Guy de Maupassant

Henri René Albert Guy de Maupassant (5 August 1850 – 6 July 1893) was a French writer, remembered as a master of the short story form, and as a representative of the naturalist school of writers, who depicted human lives and destinies and social forces in disillusioned and often pessimistic terms.

Maupassant was a protégé of Gustave Flaubert and his stories are characterized by economy of style and efficient, effortless dénouements (outcomes). Many are set during the Franco-Prussian War of the 1870s, describing the futility of war and the innocent civilians who, caught up in events beyond their control, are permanently changed by their experiences.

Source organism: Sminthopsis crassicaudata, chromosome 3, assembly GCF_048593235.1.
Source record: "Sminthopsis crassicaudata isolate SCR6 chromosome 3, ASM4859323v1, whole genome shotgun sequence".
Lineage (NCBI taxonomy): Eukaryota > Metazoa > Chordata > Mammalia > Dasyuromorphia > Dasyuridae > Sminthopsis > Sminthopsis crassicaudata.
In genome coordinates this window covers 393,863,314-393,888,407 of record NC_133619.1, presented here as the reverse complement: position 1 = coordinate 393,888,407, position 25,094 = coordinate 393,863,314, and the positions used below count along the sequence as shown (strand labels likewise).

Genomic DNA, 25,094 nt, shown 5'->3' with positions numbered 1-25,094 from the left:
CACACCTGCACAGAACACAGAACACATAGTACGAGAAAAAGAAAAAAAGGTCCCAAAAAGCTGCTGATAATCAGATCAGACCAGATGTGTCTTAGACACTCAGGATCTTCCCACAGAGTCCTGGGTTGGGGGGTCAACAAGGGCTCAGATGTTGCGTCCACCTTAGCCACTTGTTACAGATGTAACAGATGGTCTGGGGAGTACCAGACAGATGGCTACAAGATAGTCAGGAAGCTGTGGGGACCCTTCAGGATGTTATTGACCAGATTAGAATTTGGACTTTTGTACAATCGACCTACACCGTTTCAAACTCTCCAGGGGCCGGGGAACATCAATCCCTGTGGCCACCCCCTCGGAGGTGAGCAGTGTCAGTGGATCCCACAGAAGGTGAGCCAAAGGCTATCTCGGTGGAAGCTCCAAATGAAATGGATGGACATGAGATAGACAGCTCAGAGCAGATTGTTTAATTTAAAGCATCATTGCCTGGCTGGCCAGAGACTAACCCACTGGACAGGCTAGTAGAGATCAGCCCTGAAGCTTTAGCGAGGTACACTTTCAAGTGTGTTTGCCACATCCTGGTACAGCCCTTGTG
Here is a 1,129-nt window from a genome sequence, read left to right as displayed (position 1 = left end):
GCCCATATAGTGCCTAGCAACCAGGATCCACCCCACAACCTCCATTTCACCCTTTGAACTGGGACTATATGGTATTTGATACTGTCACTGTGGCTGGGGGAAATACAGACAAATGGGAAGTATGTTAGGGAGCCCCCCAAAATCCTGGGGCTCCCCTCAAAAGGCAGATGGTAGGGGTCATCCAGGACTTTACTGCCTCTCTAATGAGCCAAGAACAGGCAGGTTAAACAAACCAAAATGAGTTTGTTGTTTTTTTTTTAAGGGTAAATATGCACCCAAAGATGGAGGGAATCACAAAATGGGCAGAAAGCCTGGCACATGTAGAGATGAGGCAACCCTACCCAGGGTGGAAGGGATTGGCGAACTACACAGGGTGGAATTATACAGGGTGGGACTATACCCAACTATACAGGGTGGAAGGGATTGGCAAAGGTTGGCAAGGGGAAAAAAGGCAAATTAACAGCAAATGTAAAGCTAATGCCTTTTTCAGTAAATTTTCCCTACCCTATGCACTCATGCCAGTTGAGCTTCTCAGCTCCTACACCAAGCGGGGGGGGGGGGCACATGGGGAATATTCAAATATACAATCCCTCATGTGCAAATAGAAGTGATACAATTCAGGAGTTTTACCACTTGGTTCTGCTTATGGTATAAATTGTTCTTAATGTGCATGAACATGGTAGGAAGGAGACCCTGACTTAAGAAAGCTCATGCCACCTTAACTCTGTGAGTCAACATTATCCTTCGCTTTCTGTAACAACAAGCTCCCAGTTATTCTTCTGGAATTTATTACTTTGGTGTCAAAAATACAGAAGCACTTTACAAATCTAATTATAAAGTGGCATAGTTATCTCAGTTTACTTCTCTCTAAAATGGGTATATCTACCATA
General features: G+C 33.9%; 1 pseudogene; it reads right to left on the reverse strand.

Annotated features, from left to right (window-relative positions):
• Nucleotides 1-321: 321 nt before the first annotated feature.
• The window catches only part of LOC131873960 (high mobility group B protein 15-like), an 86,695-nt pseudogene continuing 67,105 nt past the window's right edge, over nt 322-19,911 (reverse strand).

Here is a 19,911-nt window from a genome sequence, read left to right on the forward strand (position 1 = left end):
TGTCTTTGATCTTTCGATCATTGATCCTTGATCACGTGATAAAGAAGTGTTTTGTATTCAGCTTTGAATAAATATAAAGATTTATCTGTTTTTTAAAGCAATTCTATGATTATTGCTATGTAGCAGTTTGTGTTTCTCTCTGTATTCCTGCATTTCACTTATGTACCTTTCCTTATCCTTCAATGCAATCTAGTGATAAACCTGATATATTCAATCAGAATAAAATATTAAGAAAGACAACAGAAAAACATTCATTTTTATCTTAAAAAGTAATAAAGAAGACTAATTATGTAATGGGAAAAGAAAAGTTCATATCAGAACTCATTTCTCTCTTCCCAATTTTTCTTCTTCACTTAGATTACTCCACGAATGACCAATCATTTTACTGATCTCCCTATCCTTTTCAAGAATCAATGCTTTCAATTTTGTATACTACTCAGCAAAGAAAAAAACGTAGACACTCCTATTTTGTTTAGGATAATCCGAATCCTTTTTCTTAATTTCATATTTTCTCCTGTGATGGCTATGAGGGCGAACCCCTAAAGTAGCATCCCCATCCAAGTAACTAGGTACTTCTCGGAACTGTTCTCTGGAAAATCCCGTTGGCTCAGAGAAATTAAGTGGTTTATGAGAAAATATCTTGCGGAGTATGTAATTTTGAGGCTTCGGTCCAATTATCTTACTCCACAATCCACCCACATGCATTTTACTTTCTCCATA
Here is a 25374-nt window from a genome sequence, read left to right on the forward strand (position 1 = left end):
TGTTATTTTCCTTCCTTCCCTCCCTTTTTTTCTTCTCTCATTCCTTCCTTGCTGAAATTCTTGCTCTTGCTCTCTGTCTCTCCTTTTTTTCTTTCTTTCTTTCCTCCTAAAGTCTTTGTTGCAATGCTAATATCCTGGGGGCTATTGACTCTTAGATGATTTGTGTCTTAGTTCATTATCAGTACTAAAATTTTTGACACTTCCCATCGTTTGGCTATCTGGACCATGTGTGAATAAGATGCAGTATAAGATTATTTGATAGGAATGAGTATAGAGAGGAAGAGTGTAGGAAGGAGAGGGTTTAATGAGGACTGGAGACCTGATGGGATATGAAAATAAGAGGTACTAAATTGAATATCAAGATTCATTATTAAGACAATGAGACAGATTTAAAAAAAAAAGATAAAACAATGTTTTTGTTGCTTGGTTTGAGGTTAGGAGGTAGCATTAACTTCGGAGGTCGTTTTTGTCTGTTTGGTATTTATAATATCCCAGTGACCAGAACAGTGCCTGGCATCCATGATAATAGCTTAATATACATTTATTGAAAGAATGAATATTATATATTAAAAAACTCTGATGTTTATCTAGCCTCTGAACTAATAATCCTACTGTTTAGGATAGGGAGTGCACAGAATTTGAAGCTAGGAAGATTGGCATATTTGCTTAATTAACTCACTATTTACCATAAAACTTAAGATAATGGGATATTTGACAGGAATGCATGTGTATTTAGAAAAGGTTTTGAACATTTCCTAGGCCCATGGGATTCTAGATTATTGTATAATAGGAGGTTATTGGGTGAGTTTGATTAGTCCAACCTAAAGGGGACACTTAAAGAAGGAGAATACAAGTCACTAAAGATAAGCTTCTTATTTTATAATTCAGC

He wrote some 300 short stories, six novels, three travel books, and one volume of poetry. Some of his well-known works include Boule de Suif, La Parure (The Necklace), The Horla, Une Vie, Bel-Ami, Pierre Et Jean, and Mademoiselle Fifi.

Taking his cue from Honoré de Balzac, Maupassant wrote comfortably in both the high-Realist and fantastic modes; stories and novels such as L'Héritage and Bel-Ami aim to recreate Third Republic France in a realistic way, whereas many of the short stories (notably Le Horla, cited as an inspiration for H.P. Lovecraft's The Call of Cthulhu, and Qui sait?) describe apparently supernatural phenomena.

Maupassant had suffered from his 20s from syphilis. The disease later caused increasing mental disorder - also seen in his nightmarish stories, which have much in common with Edgar Allan Poe's supernatural visions.

On 2 January 1892, Maupassant tried to commit suicide by cutting his throat, and was committed to the private asylum of Esprit Blanche at Passy, in Paris, where he died on 6 July 1893, aged 42.

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